Delegates to examine changes to foster care system

Delegates started examining changes to how West Virginia’s foster care system is run, potentially opening the door to managed care contracts.

“Do you think this is going to be a better effect for the foster children, managed care?” asked Delegate Linda Longstreth, D-Marion.

She was among delegates who asked questions about the bill during a meeting of the Senior, Children and Family Issues committee.

The committee passed the bill out on a voice vote, but it still has two more committees before being considered by the full House of Delegates. Up next is the Health and Human Resources Committee, followed by Judiciary.

West Virginia’s ongoing opioid addiction epidemic has put more strain on the foster care system. Last February, the state Department of Health and Human Resources reported there were 6,300 children in foster care.

West Virginia officials were concerned about being sued by the federal government over its handling of foster care.

In response to Longstreth’s question on Thursday, DHHR Deputy Director Jeremiah Samples said West Virginia needs the help of managed care organizations to manage its system.

“The coordination of care and making sure a child doesn’t fall through the cracks. It’s complicated, and it’s difficult and we need another set of eyes to see us through this process,” Samples said.

“We have to try new things to break this cycle. These are the most vulnerable individuals we serve. We need additional support and assistance.”

In addition to allowing for a managed care organization to supervise West Virginia foster care, the bill would make other changes as well.

It would create a three-year certification period for a foster home, unless a substantial change occurs with a required home safety assessment performed at least annually. That is meant to give foster families the relative certainty of three years.

Under the proposed changes, cosmetic damage to a home would not be a reason to remove a child from a foster home.

And the bill says parental rights may not be terminated on the sole basis that the parent is participating in a medically assisted treatment program for a substance abuse disorder.

There are also elements of the bill aimed at encouraging the placement of more children within West Virginia’s borders.

But the managed care aspects drew the most questions from delegates.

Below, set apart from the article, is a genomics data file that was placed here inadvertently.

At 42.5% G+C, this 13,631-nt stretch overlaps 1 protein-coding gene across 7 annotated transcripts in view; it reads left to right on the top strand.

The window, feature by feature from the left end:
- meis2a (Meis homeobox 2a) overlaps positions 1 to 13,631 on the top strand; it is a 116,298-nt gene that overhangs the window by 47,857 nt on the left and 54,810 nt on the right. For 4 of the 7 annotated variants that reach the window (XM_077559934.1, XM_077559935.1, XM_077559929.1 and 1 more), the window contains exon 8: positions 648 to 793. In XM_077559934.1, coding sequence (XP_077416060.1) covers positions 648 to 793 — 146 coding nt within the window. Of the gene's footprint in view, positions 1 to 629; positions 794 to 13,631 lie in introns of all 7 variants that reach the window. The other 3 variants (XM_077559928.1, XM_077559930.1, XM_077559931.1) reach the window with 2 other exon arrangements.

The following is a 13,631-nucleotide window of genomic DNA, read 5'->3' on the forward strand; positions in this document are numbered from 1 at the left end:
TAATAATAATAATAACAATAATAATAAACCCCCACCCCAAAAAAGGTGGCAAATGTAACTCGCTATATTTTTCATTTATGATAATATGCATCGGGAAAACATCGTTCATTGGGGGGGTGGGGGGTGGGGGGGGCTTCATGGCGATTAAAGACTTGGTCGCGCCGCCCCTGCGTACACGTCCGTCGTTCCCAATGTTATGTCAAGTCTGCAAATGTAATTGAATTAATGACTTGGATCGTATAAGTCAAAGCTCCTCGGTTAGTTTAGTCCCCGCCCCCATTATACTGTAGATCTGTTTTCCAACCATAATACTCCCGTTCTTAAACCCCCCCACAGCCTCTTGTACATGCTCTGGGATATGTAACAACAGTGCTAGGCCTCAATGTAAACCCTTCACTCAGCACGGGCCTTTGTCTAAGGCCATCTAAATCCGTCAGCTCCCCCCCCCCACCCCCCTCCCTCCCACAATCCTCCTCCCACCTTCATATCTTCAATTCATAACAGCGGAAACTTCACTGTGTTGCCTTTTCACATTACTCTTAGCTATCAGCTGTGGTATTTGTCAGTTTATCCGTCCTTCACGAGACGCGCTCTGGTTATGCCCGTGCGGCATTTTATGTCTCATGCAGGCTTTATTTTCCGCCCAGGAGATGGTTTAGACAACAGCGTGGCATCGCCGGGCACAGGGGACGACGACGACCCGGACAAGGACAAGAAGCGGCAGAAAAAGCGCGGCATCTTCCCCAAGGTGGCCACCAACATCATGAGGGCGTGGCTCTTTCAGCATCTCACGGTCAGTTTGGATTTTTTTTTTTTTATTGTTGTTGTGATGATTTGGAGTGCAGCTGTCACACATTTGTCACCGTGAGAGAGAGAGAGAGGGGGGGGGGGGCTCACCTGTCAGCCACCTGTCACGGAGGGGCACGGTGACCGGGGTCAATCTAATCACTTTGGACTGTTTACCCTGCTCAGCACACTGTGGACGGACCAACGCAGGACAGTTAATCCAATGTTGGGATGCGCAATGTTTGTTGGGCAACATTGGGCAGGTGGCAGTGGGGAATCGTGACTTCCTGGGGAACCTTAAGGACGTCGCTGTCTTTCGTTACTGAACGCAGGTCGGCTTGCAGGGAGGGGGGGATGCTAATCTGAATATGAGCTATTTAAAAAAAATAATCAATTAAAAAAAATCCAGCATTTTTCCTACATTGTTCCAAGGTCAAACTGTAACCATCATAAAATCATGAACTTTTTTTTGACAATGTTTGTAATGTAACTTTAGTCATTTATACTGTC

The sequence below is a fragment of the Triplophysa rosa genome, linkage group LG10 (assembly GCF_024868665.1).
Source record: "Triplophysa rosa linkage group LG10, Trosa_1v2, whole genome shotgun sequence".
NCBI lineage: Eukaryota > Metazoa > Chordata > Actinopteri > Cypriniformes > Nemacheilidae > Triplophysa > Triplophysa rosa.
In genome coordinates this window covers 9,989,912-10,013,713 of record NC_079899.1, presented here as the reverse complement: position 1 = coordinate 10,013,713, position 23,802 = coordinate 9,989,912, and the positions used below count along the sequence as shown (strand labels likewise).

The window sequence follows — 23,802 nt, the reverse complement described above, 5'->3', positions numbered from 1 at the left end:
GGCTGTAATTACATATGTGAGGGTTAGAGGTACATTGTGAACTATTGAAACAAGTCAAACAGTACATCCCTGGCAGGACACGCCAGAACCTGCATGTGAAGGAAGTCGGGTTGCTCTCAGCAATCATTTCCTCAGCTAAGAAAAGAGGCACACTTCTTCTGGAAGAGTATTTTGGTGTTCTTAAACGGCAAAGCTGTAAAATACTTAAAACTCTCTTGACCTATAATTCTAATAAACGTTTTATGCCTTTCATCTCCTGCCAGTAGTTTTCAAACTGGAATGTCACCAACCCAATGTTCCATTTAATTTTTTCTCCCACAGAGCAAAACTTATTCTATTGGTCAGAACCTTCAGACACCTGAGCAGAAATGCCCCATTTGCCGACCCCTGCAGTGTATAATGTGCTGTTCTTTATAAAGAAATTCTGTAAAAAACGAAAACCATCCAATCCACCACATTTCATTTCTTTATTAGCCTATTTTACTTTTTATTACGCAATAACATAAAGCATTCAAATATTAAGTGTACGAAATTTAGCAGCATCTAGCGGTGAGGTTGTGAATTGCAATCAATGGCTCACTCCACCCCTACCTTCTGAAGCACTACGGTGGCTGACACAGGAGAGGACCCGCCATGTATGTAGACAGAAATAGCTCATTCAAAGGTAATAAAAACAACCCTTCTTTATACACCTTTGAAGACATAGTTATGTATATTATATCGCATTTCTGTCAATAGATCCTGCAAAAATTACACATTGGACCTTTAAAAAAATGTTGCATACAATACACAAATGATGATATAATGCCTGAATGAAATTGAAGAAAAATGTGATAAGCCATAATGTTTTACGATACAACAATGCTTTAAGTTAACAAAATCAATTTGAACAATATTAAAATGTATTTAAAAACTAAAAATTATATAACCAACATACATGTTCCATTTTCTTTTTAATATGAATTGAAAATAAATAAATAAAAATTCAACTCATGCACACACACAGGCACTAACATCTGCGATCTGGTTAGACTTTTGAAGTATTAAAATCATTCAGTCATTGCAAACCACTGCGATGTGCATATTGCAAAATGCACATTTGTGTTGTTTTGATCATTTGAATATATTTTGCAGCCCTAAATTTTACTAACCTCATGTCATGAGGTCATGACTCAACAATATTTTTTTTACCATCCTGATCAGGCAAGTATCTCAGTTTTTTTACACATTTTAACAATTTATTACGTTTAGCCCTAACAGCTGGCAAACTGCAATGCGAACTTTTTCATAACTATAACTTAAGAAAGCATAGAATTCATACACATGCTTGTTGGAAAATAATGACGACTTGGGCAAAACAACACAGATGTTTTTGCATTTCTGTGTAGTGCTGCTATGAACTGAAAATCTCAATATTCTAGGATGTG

“I understand there is a need for more foster homes around our state,” said Delegate Terri Sypolt, R-Preston. “Do you feel this will help fill that need without compromising the safety of the children?”

Samples responded, “I do not believe anything in this legislation would compromise the safety of the children. If we felt this legislation would place children in harm’s way, we would be conveying that to you all.”

Sypolt responded, “Thank you. That’s what I wanted to hear.”

Delegate Dianna Graves, R-Kanawha, described concern over unintended consequences.

“I’m worried about adding one more level of bureaucracy between the foster parent and the child. Arguably the foster parent is the most concerned of anybody for the foster child,” Graves said.

“Do you feel when you’re going to negotiate the contract, is it DHHR’s vision for the case manager to have requirements to consider the concerns of the foster parent? Assure me we are going to be improving the authority of the parent by adding this case manager.”

Samples described months of research and public input, leading to the recommendation that’s currently before legislators

“You have helped me make a decision to support this,” Graves said in response.

In the hallway after the meeting, Graves said she understands the need for change.

“I do think the public is aware we have a foster care crisis. I think we’re nearing the point of no return. This is an attempt by the state to have someone in place so the kids stop slipping through the cracks.

“I think the state is trying this to see if we can improve the level of care. And if we can manage our costs more efficiently we can reach more kids. We can take care of more kids.”

Graves said she would continue to watch the situation through the next steps of the legislative process, including after the changes would go into effect.

“Me, personally, I want to see where the rules are going to be. The rules are really going to be the test. There’s also going to be a trial period. So I’m going to follow up with foster parents. There’s actually several who have come to me with concerns.

“I’m going to be watching this like a hawk. Just because I’ve decided to sign off initially — I still have my doubts. I want to make sure this operates the way it was intended.”

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